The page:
This week I’m traveling in Eastern Canada or more specifically the greater Toronto area. I came to speak at a healthcare executive roundtable event organized by my Microsoft colleagues who manage our health business in Canada. It was also an opportunity to catch up with some of our customers and partners in the region. Last night I had dinner with Ken Sutcliff who serves as CIO for Cancer Care Ontario, an organization that touches the lives of more than 300,000 citizens in Ontario. Ken and I have met on several occasions over the years in Toronto and at industry conferences. He’s one of those forward looking individuals who is always pressing the envelope on ways to better serve patients through innovative uses of technology. He’s also a pragmatist, and as such, is particularly interested in leveraging cloud technologies to provide better, more scalable services to his constituents while lowering his organization’s fixed IT costs. If you happen to share this interest for your own organization, I can highly recommend a visit the new Microsoft Technology Center in Mississauga. It is the place in Canada to experience how technology is being used to improve and transform how business gets done.
You may recall that a few weeks ago a wrote a piece on HealthBlog titled, Do we need to reimagine the electronic medical record. This morning I had a chance to meet up with a partner called AVOCA. They are doing the kind of work I was referring to in that post about reimaging the EMR. As company representative, Fred Rossi, explained to me; how they got where they are is perhaps as interesting as what they are doing.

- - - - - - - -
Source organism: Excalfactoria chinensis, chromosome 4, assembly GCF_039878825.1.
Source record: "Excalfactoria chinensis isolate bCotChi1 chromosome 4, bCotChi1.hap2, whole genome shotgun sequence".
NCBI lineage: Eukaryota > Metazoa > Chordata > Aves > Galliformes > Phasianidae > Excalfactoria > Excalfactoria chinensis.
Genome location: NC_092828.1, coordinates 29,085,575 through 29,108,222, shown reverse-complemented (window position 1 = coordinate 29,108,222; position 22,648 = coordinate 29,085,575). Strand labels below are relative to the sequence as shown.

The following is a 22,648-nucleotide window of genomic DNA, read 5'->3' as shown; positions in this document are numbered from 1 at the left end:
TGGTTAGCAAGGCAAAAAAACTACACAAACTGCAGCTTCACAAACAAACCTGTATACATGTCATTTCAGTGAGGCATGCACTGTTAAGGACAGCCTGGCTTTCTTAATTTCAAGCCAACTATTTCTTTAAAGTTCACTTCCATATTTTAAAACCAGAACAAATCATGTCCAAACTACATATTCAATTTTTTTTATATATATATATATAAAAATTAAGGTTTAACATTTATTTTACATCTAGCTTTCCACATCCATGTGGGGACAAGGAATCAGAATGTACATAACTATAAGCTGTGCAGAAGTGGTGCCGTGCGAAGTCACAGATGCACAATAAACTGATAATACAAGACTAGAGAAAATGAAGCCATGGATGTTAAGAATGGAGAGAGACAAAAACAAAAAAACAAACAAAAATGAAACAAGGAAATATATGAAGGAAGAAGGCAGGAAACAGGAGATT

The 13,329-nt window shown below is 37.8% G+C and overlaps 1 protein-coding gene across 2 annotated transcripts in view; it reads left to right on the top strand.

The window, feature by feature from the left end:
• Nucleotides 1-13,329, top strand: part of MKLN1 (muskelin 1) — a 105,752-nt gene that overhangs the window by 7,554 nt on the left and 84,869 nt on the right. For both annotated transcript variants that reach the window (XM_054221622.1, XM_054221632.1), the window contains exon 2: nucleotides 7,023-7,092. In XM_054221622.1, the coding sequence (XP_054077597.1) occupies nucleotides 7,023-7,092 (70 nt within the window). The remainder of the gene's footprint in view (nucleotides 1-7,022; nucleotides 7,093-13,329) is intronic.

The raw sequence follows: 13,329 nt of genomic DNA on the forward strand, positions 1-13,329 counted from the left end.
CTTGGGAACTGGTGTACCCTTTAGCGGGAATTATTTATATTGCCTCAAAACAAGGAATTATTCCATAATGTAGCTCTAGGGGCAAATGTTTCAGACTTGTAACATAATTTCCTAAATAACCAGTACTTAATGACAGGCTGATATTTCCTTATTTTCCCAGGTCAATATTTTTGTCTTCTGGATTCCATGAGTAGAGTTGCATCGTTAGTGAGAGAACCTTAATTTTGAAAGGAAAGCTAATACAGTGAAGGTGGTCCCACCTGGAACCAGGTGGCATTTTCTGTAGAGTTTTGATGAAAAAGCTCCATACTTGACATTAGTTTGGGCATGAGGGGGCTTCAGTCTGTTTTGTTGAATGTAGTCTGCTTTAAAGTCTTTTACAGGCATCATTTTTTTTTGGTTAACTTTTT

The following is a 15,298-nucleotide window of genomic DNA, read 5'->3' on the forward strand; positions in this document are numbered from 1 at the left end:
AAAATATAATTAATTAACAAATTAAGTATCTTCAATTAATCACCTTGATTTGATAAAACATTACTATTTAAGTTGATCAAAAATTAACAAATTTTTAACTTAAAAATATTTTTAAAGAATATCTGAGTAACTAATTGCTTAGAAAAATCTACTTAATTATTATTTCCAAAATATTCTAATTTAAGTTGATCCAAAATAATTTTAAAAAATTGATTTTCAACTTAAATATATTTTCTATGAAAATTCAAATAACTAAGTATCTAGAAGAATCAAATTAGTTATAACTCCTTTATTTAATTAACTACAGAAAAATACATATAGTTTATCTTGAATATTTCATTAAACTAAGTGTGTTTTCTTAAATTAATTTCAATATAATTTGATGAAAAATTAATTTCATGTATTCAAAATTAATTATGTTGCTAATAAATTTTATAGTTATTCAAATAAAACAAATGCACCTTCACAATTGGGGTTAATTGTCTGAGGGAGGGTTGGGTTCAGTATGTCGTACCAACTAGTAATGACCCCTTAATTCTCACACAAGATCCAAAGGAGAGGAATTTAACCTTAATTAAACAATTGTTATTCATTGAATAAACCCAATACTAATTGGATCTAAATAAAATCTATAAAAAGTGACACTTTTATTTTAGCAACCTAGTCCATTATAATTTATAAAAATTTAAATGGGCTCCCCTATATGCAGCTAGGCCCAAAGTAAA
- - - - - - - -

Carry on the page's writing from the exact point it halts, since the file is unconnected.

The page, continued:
About two and one-half years ago, AVOCA developed an app to help professional and junior sports teams, primarily hockey, (this is Canada after all) record play-by-play video; stream it live on a private network to tablet devices where coaches, players or others could tag it; annotate it; mark it up; run it forward or back in full or slow motion; and generally do everything you might see in a network television sports broadcast while maintaining and recording the full video stream of the live event.
A surgical resident in one of Canada’s largest teaching hospitals was searching the web for information on video streaming technologies. He was looking for ways to bring rich video streaming and live editing capability into the surgical suite. He came across the technology that AVOCA had developed for professional sports and invited the company to do a demo for the chief of surgery. The rest is, as they say, history. AVOCA is now working with the teaching hospital to round out a commercial solution for the health industry.
Surgeons use glasses produced by Pivothead that are capable of taking high definition video. The glasses send a wireless signal to AVOCA’s customized broadcast router where images can be displayed on tablet devices connected to a private network. Use case scenarios that are being explored include instruction, live remote second opinion services, surgical procedure reviews, surgical resume building for residents, and documentation into the operative record.
Might such technology one day replace the dictated operative note? I certainly expect that we’ll be seeing increasing use for high definition, digitally captured video across many disciplines in clinical medicine. Like they say, a picture is worth a thousand words, or maybe a million.